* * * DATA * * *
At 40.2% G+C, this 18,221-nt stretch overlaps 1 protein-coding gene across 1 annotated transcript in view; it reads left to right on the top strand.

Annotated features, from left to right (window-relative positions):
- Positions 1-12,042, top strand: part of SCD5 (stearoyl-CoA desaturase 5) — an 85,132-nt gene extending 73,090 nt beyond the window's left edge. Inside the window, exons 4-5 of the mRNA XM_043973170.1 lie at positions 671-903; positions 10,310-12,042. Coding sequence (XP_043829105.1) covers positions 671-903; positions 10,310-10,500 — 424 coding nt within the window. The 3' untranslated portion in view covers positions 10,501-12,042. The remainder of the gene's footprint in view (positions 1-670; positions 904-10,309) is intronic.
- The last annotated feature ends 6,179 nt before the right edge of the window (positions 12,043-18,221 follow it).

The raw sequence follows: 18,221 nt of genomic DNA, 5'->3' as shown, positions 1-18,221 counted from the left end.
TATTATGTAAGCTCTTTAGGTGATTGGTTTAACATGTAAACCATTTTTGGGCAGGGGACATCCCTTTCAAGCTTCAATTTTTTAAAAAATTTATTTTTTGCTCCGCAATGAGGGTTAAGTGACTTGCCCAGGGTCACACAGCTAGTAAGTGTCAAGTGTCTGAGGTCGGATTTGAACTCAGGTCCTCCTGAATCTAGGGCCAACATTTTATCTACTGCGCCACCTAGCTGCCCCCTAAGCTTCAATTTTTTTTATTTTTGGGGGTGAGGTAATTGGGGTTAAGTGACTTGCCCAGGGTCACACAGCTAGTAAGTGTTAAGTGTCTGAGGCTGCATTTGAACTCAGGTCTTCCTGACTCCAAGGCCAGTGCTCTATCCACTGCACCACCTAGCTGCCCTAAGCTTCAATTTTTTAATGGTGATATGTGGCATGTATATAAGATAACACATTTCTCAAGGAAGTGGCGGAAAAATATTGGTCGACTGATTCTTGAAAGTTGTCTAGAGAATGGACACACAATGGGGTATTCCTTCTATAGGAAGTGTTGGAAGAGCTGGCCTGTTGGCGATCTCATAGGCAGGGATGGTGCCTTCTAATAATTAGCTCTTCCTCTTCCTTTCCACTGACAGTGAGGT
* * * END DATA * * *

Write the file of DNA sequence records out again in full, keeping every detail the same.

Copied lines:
At 40.2% G+C, this 18,221-nt stretch overlaps 1 protein-coding gene across 1 annotated transcript in view; it reads left to right on the top strand.

Annotated features, from left to right (window-relative positions):
- Positions 1-12,042, top strand: part of SCD5 (stearoyl-CoA desaturase 5) — an 85,132-nt gene extending 73,090 nt beyond the window's left edge. Inside the window, exons 4-5 of the mRNA XM_043973170.1 lie at positions 671-903; positions 10,310-12,042. Coding sequence (XP_043829105.1) covers positions 671-903; positions 10,310-10,500 — 424 coding nt within the window. The 3' untranslated portion in view covers positions 10,501-12,042. The remainder of the gene's footprint in view (positions 1-670; positions 904-10,309) is intronic.
- The last annotated feature ends 6,179 nt before the right edge of the window (positions 12,043-18,221 follow it).

The raw sequence follows: 18,221 nt of genomic DNA, 5'->3' as shown, positions 1-18,221 counted from the left end.
TATTATGTAAGCTCTTTAGGTGATTGGTTTAACATGTAAACCATTTTTGGGCAGGGGACATCCCTTTCAAGCTTCAATTTTTTAAAAAATTTATTTTTTGCTCCGCAATGAGGGTTAAGTGACTTGCCCAGGGTCACACAGCTAGTAAGTGTCAAGTGTCTGAGGTCGGATTTGAACTCAGGTCCTCCTGAATCTAGGGCCAACATTTTATCTACTGCGCCACCTAGCTGCCCCCTAAGCTTCAATTTTTTTTATTTTTGGGGGTGAGGTAATTGGGGTTAAGTGACTTGCCCAGGGTCACACAGCTAGTAAGTGTTAAGTGTCTGAGGCTGCATTTGAACTCAGGTCTTCCTGACTCCAAGGCCAGTGCTCTATCCACTGCACCACCTAGCTGCCCTAAGCTTCAATTTTTTAATGGTGATATGTGGCATGTATATAAGATAACACATTTCTCAAGGAAGTGGCGGAAAAATATTGGTCGACTGATTCTTGAAAGTTGTCTAGAGAATGGACACACAATGGGGTATTCCTTCTATAGGAAGTGTTGGAAGAGCTGGCCTGTTGGCGATCTCATAGGCAGGGATGGTGCCTTCTAATAATTAGCTCTTCCTCTTCCTTTCCACTGACAGTGAGGT